In Durham and around the country, thousands of individuals face homelessness every day. 2019 Data from Habitat for Humanity claims that 37.1 million households, or 30.2% of households in the United States alone, are "housing burdened," spending 30% or more of their income on housing. Housing insecurity or instability, as defined by Mathematica Policy Research, Inc., relies on several factors including high housing cost, poor housing quality, unstable neighborhoods, overcrowding, and homelessness.
This project investigates the causes and effects of housing insecurity in Durham, NC. With particular focus on data released to the COVID-19 pandemic that exacerbated existing housing insecurities.
It concludes that the following would be appropriate solutions to the housing crisis in Durham: 1. the development of affordable housing, 2. the formalization of the status of landlord, and 3. continued educational outreach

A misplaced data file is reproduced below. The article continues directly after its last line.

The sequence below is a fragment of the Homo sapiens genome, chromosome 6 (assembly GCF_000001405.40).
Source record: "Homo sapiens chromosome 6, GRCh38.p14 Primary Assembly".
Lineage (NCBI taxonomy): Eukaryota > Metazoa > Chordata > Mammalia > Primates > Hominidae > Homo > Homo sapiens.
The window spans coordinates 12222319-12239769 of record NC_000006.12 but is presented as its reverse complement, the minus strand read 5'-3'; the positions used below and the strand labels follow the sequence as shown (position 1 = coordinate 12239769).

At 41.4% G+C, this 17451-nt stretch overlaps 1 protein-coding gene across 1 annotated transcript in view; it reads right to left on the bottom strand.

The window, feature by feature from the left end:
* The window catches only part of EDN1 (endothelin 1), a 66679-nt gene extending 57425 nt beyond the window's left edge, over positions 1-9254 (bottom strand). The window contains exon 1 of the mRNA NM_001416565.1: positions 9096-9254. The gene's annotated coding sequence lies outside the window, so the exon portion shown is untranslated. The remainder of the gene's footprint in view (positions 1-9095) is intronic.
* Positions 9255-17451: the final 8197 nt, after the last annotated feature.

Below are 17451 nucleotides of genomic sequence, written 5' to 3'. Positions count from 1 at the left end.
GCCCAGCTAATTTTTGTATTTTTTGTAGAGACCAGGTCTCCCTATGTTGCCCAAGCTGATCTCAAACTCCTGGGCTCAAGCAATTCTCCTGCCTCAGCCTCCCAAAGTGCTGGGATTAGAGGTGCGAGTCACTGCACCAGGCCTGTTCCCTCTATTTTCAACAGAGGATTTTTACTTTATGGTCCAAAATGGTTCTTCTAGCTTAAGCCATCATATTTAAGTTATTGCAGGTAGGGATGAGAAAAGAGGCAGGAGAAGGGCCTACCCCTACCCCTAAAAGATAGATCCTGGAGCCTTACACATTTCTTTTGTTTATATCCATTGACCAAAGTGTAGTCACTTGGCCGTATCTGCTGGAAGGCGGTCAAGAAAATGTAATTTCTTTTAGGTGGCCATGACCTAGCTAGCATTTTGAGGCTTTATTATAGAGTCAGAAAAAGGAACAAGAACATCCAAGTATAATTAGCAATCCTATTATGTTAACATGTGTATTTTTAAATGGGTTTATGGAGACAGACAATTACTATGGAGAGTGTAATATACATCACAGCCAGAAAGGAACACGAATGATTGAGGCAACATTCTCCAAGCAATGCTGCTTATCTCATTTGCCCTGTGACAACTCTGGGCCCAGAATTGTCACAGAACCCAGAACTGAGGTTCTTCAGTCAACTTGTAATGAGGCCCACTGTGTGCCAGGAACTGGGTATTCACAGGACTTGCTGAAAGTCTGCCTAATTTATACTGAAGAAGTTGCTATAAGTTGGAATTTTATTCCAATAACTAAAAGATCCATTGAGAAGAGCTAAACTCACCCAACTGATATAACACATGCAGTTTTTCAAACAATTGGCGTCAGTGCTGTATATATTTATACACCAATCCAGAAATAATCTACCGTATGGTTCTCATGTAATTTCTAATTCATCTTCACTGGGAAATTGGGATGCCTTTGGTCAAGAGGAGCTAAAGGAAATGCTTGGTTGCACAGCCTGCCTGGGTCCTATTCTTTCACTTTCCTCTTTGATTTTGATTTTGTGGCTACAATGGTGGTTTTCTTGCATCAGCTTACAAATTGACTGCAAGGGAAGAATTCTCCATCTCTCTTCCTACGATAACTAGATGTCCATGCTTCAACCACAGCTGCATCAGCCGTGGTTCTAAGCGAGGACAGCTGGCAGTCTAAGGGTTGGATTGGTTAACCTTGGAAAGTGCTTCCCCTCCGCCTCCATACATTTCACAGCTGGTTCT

Development of More Affordable Housing
$95 million was allocated for the development of housing for low-moderate income residents. This includes the construction of 1,600 affordable housing units, and aid to 3,000 low-income renters or homeowners to remain in or improve their homes.
Formalization of the Status of Landlord
Currently, landlords in the county are able to exercise unruly and arbitrary power over tenants outside the restraints of laws. This solution would create more checks on the position of landloard, such as Housing Authority inspections and continued governmental intervention on behalf of both the landloard and tenant.
Continued Educational Outreach
Durham City and County should continue to strengthen housing educational initiatives, rather than responding to the need as the cases arise. The legal jargon surrounding housing cases make much of the information inaccessible to many residents.